It’s the holiday season, and the stores are already stocked with Christmas food items —chocolates, cookies, cakes, and desserts, from near and far. Though I am American, the Christmas treat I look forward to the most each year is panettone, a Christmas bread from Italy.
Italy is a country rich in tradition; especially at Christmas, seasonal foods and wine are eagerly anticipated. Italians love panettone so much they produce 7100 tons of it annually. That’s a lot of panettones!
The other Christmas bread that Italians adore is pandoro. Two desserts, both delicious —which should you choose? The answer is easy…choose both! Christmas wouldn’t be Christmas without them. To help you make your decision, here’s a little history…
Pandoro and Panettone
Pandoro originated in the area of Verona; recipes date back to the 18th and 19th centuries. The name, pandoro, means golden loaf. In 1894, Melegatti, a Veronese pastry chef, was given the first patent to mass produce pandoro. Made primarily of eggs, butter, sugar, and flour, it obtains its golden color from the egg yolks. Pandoro has a distinct star shape, and is dusted with powdered sugar. Because it is not too sweet, it is often served with cream, chocolate, berries or syrup.
Panetto is believed to have originated in Milan (the home of another delicious dish, risotto) also in the 19th century. However, there is evidence it has been produced since the 15th century. Since 2005, production of panettone has been subject to a strict authentication process since 2005. Nevertheless, you can find panettone produced in South America, and there’s no guarantee the Italian production standards are met.
The major difference between panettone and pandoro is that panettone has dried citrus fruit and raisins; that’s one way you can decide which to choose: do you like dried fruits? If not, pandoro is your answer.
Side note: leftover panettone is also delicious sliced and made into french toast. Yum!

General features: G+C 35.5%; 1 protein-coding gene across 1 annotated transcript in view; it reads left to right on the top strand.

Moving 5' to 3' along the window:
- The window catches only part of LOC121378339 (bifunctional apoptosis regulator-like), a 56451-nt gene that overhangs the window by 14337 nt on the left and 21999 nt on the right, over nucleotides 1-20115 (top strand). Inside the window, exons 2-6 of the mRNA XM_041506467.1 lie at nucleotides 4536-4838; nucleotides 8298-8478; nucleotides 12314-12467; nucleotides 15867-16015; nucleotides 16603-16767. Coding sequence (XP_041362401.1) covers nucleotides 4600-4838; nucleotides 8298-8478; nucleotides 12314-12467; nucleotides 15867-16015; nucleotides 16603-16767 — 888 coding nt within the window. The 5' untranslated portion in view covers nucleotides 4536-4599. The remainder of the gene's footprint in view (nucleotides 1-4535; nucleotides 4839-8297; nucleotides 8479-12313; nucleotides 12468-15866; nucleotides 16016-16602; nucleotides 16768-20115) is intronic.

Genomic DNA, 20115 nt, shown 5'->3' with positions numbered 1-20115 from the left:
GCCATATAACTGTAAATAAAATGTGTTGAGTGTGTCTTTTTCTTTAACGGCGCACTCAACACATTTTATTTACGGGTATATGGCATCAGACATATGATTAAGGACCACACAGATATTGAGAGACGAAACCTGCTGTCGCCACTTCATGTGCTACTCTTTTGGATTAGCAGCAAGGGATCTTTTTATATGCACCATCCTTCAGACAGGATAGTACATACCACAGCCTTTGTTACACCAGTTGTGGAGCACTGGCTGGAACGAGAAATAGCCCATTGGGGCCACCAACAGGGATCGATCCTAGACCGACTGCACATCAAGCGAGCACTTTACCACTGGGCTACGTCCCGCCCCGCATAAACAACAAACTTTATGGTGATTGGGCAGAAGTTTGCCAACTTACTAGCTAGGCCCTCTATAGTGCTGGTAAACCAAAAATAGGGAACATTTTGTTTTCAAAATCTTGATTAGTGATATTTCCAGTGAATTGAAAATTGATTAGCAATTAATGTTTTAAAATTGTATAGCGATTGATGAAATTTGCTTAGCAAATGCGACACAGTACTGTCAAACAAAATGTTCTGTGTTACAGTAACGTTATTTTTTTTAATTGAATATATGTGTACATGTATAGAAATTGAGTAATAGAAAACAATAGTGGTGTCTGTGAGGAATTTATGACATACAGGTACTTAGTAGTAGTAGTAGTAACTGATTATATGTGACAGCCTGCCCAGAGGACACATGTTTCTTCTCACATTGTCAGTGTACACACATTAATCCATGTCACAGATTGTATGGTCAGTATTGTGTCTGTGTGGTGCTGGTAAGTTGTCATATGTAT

Both of these holiday treats are great with coffee or tea. However, if you want to serve something a little more fortifying, a sparkling wine like prosecco or moscato would be a nice pairing. Choose moscato if you like a sweeter wine, and prosecco if you prefer dry wine.
You can read more about prosecco in this interview I wrote for Italian Talks.
Order your panettone and prosecco direct from Italy!
If you’re short on time to shop for the holidays (and who isn’t) or you just want an expert to make your decisions for you, you can order your panettone and prosecco straight from Verona! Romeo and Juliet Guide, a tour company based in Verona, specializes in food tours and has some beautiful wine and food baskets for the holidays. If you order now, you can have a special delivery straight from the old country to make your holiday extra special. Use code “Penny2019” to receive 10% off your order.
If you happen to be in Verona for the Christmas holiday, take a food tour which includes panettone. The discount code will give you 5% off the tour.
Of course, you don’t have to go to Verona to enjoy Italian desserts and wines, but wouldn’t it be nice! Wherever you are, I wish you a holiday season filled with friends and family and all the traditions that have meaning for you. Me, I’ll be eating some panettone in Dallas and washing it down with a nice prosecco. Merry Christmas!